Childhood and life in East Germany (1940–1989) Joachim Gauck was born into a family of sailors in Rostock
, the son of Olga (née
Warremann; born 1910) and Joachim Gauck Sr. (born 1907). His father was an experienced ship's captain and distinguished naval officer (Kapitän zur See
– captain at sea), who after World War II
worked as an inspector at the Neptun Werft
shipbuilding company. Both parents were members of the Nazi Party
Following the Soviet occupation
at the end of World War II, the communists were installed into power in what became the German Democratic Republic (East Germany
). When Joachim Gauck was eleven years old, in 1951, his father was arrested by Soviet occupation forces; he was not to return until 1955.
He was convicted by a Russian military tribunal of espionage for receiving a letter from the West and also of anti-Soviet demagogy for being in the possession of a western journal on naval affairs, and deported to a Gulag
where he was mistreated to the extent that he was considered physically disabled
after one year, according to his son.
For nearly three years, the family knew nothing about what had happened to him and whether he was still alive. He was freed in 1955, following the state visit of Konrad Adenauer
to Moscow. Adenauer negotiated the release of thousands of German prisoners of war and civilians who had been deported.
Gauck graduated with an Abitur
from Innerstädtisches Gymnasium in Rostock
. According to Gauck, his political activities were inspired by the ordeal of his father,
and he stated that he grew up with a "well-founded anti-communism".
Already in school in East Germany, he made no secret of his anti-communist position, and he steadfastly refused to join the communist youth movement, the Free German Youth
. He wanted to study German and become a journalist, but because he wasn't a communist, he wasn't allowed to do so.
Instead he chose to study theology
and become a pastor in the Protestant church in Mecklenburg. He has stated that his primary intention was not to become a pastor, but the theology studies offered an opportunity to study philosophy
and the church was one of the few institutions in East Germany where communist ideology was not dominant.
Nevertheless, he did eventually become a pastor. His work as a pastor in East Germany was very difficult due to the hostility of the communist regime towards the church, and for many years he was under constant observation and was harassed by the Stasi
(the secret police).
The Stasi described Gauck in their file on him as an "incorrigible anti-communist" ("unverbesserlicher Antikommunist").
He has said that "at the age of nine, I knew socialism
was an unjust system."
In his memoirs, he writes that "the fate of our father was like an educational cudgel. It led to a sense of unconditional loyalty towards the family which excluded any sort of idea of fraternisation with the system."
Career during and after the Peaceful Revolution of 1989
Gauck in 1990
On 2 October 1990, the day before the dissolution of the GDR, the People's Chamber elected him Special Representative for the Stasi Records. After the dissolution of the GDR the following day, he was appointed Special Representative of the Federal Government for the Stasi Records by President Richard von Weizsäcker
and Chancellor Helmut Kohl
. As such, he was in charge of the archives of the Stasi and tasked with investigating communist crimes. In 1992, his office became known as the Federal Commissioner for the Stasi Records. He served in this position until 2000, when he was succeeded by Marianne Birthler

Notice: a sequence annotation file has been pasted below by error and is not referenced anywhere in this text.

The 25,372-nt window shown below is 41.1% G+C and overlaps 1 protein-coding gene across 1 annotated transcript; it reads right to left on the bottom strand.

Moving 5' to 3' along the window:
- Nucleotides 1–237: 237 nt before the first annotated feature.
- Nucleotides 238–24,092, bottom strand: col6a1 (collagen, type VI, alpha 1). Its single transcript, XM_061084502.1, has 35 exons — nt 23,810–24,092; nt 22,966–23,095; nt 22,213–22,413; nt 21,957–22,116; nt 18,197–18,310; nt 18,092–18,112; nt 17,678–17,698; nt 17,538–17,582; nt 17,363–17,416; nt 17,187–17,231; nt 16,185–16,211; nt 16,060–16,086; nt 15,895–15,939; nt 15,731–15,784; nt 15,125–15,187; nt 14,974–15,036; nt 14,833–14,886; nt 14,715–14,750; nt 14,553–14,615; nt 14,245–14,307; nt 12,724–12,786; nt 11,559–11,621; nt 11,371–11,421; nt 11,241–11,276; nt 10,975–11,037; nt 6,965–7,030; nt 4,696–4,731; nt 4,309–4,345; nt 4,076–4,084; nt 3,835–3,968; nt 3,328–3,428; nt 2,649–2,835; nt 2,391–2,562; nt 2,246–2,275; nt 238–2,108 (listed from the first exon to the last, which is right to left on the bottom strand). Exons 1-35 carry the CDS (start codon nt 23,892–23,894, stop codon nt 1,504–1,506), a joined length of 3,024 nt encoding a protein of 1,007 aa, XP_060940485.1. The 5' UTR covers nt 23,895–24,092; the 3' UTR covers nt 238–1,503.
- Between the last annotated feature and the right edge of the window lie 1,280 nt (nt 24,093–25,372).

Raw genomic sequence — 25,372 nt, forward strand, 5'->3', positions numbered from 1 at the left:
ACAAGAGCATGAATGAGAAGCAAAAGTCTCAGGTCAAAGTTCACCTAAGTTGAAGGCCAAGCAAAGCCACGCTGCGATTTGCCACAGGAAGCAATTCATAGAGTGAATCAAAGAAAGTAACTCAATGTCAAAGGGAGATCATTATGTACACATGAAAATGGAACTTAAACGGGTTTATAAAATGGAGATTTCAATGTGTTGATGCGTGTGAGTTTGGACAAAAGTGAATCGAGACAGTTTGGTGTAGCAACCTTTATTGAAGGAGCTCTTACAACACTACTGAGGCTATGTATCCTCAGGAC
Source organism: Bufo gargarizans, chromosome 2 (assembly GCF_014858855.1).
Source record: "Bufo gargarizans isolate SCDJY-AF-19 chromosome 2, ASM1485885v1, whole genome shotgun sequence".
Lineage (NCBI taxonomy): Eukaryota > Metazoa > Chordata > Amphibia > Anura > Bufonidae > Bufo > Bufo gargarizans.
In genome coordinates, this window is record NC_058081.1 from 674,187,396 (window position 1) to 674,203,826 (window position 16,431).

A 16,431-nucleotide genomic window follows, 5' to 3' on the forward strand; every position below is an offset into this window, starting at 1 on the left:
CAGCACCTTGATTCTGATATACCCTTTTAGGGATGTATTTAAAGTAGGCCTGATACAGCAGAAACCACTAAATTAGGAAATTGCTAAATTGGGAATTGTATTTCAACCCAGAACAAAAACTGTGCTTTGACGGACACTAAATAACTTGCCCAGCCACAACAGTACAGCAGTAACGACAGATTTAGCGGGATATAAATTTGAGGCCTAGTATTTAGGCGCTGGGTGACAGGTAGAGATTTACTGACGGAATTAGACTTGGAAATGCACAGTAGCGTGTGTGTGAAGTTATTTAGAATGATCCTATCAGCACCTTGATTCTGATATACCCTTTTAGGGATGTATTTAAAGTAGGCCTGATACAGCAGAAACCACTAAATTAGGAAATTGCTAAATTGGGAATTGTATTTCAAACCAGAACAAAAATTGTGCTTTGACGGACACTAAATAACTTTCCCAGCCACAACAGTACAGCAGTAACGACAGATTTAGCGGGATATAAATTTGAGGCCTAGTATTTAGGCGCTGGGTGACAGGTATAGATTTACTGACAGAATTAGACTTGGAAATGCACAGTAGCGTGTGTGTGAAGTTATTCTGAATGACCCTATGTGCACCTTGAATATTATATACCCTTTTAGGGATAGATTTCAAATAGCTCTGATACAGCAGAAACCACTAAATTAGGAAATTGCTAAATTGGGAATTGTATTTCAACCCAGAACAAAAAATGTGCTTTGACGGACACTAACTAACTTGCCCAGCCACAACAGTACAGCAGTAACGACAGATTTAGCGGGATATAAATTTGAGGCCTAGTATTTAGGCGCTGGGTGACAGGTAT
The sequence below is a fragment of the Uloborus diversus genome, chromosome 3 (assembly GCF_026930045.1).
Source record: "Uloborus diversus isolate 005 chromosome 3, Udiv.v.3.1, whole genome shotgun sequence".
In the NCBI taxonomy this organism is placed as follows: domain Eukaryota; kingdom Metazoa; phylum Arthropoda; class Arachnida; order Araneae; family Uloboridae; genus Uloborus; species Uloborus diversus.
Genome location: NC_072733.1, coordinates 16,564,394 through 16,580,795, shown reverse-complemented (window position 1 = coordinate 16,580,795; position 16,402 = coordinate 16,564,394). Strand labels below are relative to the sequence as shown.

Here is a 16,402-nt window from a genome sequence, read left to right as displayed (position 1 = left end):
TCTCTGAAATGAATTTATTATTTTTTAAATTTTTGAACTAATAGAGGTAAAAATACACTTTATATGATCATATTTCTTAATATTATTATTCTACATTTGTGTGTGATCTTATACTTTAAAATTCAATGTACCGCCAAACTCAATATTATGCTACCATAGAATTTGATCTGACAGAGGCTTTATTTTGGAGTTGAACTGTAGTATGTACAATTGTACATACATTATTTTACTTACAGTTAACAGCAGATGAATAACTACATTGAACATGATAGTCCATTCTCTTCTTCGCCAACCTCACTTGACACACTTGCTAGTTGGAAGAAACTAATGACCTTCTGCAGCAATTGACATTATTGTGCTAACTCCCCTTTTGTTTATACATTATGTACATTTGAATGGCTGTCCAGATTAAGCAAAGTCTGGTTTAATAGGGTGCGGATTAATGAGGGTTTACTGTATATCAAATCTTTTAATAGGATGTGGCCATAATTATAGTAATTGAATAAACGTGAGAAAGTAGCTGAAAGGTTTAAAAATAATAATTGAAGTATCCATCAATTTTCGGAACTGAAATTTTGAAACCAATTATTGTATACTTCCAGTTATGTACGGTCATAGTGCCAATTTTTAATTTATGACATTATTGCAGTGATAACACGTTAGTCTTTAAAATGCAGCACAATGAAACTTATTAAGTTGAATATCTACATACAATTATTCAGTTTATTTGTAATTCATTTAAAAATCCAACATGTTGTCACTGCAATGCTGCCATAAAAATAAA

Gauck served as a member of the Bundestag
, the Parliament of Germany, from 3 to 4 October 1990 (the 1990 People's Chamber was granted the right to nominate a certain number of MPs as part of the reunification process). He stepped down following his appointment as Special Representative of the Federal Government. As such, he was the shortest serving Member of Parliament of Germany ever.
He refused the position of President of the Federal Agency for Civic Education
as well as offers to be nominated as a candidate for parliament by the SPD. Voices inside the CSU proposed him as a possible conservative presidential candidate (against SPD career politician Johannes Rau
) in 1999,
and his name was also mentioned as a possible candidate for CDU/CSU and Free Democratic Party in subsequent years. For instance the Saxon FDP state party proposed him as a liberal-conservative candidate in 2004, before the leaders of the parties agreed on Horst Köhler
Political views and reception
Gauck in 2008
On the occasion of his 70th birthday in 2010, Gauck was praised by Chancellor Angela Merkel
as a "true teacher of democracy" and a "tireless advocate of freedom, democracy and justice".
In an interview with Radio Free Europe/Radio Liberty
in 2007, Gauck said that "we have to delegitimatize [the communist era] not only because of the many victims and criminal acts, but [also because] modern politics in the entire Soviet empire was basically taken backward."
According to The Wall Street Journal
, he "has dedicated his life to showing that the Soviet system's evils were no less than the Third Reich's."
In his 2012 book Freedom. A Plea
, he outlines his thoughts on freedom, democracy, human rights and tolerance.
In May 2015, Gauck urged Germans to openly acknowledge that "millions of soldiers of the Red Army
lost their lives during Nazi internment
2010 presidential candidate
"Citizens for Gauck," a demonstration in support of Gauck in front of the Brandenburger Tor
On 3 June 2010, Joachim Gauck was nominated for President of Germany
in the 2010 election
by the SPD and the Greens.
Gauck is not a member of either the SPD or the Greens (although his former party in East Germany eventually merged with the Greens after reunification),
and has stated that he would have accepted a nomination by the CDU as well.